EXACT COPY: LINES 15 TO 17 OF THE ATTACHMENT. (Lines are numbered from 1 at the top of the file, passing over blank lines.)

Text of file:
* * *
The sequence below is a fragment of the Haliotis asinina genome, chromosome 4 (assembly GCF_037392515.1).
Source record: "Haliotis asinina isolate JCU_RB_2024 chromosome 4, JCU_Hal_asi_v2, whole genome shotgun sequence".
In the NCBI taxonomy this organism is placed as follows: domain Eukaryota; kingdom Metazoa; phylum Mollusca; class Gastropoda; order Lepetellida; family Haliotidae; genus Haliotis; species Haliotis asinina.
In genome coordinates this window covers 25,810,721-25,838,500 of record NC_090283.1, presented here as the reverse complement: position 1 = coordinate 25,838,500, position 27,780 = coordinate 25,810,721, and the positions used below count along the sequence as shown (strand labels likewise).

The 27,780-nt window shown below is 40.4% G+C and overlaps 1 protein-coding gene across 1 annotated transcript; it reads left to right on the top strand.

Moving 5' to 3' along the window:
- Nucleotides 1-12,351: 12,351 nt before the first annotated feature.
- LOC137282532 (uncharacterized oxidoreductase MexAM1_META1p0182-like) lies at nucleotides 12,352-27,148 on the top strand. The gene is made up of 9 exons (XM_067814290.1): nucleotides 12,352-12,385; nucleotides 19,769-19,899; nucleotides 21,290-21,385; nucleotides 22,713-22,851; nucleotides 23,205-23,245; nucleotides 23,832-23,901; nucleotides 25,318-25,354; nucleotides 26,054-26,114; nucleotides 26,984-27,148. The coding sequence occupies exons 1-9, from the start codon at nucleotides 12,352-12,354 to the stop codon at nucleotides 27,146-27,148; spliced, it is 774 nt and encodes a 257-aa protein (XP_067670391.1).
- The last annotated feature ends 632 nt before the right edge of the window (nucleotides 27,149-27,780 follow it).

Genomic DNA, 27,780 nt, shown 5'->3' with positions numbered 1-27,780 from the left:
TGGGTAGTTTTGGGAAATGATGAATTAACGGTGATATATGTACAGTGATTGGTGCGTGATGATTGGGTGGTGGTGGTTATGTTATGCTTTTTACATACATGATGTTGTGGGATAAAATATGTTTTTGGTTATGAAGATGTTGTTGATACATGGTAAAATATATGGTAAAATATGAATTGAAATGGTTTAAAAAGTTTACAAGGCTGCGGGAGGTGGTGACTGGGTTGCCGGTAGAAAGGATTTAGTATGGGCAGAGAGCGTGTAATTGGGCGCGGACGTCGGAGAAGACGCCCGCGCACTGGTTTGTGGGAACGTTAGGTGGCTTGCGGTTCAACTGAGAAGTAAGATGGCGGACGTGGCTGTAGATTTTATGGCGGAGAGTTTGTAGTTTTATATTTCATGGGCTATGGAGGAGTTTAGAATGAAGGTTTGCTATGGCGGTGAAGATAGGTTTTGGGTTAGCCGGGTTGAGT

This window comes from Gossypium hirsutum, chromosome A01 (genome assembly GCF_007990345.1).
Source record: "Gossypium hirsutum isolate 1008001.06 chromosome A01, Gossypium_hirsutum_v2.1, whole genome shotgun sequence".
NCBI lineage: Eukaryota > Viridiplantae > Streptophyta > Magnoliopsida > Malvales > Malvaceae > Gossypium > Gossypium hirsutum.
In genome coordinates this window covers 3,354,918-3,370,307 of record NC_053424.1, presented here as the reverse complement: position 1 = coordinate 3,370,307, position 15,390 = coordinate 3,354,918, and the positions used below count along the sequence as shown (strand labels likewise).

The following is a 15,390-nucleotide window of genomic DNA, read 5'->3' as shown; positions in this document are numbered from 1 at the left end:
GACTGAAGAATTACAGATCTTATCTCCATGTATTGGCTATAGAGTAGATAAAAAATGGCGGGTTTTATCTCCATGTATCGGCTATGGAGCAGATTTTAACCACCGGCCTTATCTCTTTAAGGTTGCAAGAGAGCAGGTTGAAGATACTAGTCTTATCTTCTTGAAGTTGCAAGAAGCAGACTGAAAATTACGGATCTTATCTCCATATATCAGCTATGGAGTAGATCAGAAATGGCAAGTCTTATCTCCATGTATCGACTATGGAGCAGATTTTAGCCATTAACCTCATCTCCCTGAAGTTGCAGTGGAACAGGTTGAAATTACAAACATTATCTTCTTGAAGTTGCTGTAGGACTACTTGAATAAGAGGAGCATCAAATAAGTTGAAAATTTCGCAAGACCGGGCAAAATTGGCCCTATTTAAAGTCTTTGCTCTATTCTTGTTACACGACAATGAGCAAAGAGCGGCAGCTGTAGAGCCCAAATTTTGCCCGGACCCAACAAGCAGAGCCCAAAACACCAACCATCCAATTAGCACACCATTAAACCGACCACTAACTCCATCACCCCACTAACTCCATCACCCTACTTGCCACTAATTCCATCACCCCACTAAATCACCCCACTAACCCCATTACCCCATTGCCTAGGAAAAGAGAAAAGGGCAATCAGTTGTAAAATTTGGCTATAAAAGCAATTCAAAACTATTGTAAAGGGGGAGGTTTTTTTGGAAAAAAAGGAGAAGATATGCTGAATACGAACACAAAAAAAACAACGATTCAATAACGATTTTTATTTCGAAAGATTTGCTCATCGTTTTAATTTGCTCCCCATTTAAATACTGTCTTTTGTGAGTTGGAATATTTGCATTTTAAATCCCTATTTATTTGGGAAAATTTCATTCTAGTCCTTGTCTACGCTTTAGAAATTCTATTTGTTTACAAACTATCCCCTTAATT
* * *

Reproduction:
In genome coordinates this window covers 3,354,918-3,370,307 of record NC_053424.1, presented here as the reverse complement: position 1 = coordinate 3,370,307, position 15,390 = coordinate 3,354,918, and the positions used below count along the sequence as shown (strand labels likewise).

The following is a 15,390-nucleotide window of genomic DNA, read 5'->3' as shown; positions in this document are numbered from 1 at the left end:
GACTGAAGAATTACAGATCTTATCTCCATGTATTGGCTATAGAGTAGATAAAAAATGGCGGGTTTTATCTCCATGTATCGGCTATGGAGCAGATTTTAACCACCGGCCTTATCTCTTTAAGGTTGCAAGAGAGCAGGTTGAAGATACTAGTCTTATCTTCTTGAAGTTGCAAGAAGCAGACTGAAAATTACGGATCTTATCTCCATATATCAGCTATGGAGTAGATCAGAAATGGCAAGTCTTATCTCCATGTATCGACTATGGAGCAGATTTTAGCCATTAACCTCATCTCCCTGAAGTTGCAGTGGAACAGGTTGAAATTACAAACATTATCTTCTTGAAGTTGCTGTAGGACTACTTGAATAAGAGGAGCATCAAATAAGTTGAAAATTTCGCAAGACCGGGCAAAATTGGCCCTATTTAAAGTCTTTGCTCTATTCTTGTTACACGACAATGAGCAAAGAGCGGCAGCTGTAGAGCCCAAATTTTGCCCGGACCCAACAAGCAGAGCCCAAAACACCAACCATCCAATTAGCACACCATTAAACCGACCACTAACTCCATCACCCCACTAACTCCATCACCCTACTTGCCACTAATTCCATCACCCCACTAAATCACCCCACTAACCCCATTACCCCATTGCCTAGGAAAAGAGAAAAGGGCAATCAGTTGTAAAATTTGGCTATAAAAGCAATTCAAAACTATTGTAAAGGGGGAGGTTTTTTTGGAAAAAAAGGAGAAGATATGCTGAATACGAACACAAAAAAAACAACGATTCAATAACGATTTTTATTTCGAAAGATTTGCTCATCGTTTTAATTTGCTCCCCATTTAAATACTGTCTTTTGTGAGTTGGAATATTTGCATTTTAAATCCCTATTTATTTGGGAAAATTTCATTCTAGTCCTTGTCTACGCTTTAGAAATTCTATTTGTTTACAAACTATCCCCTTAATT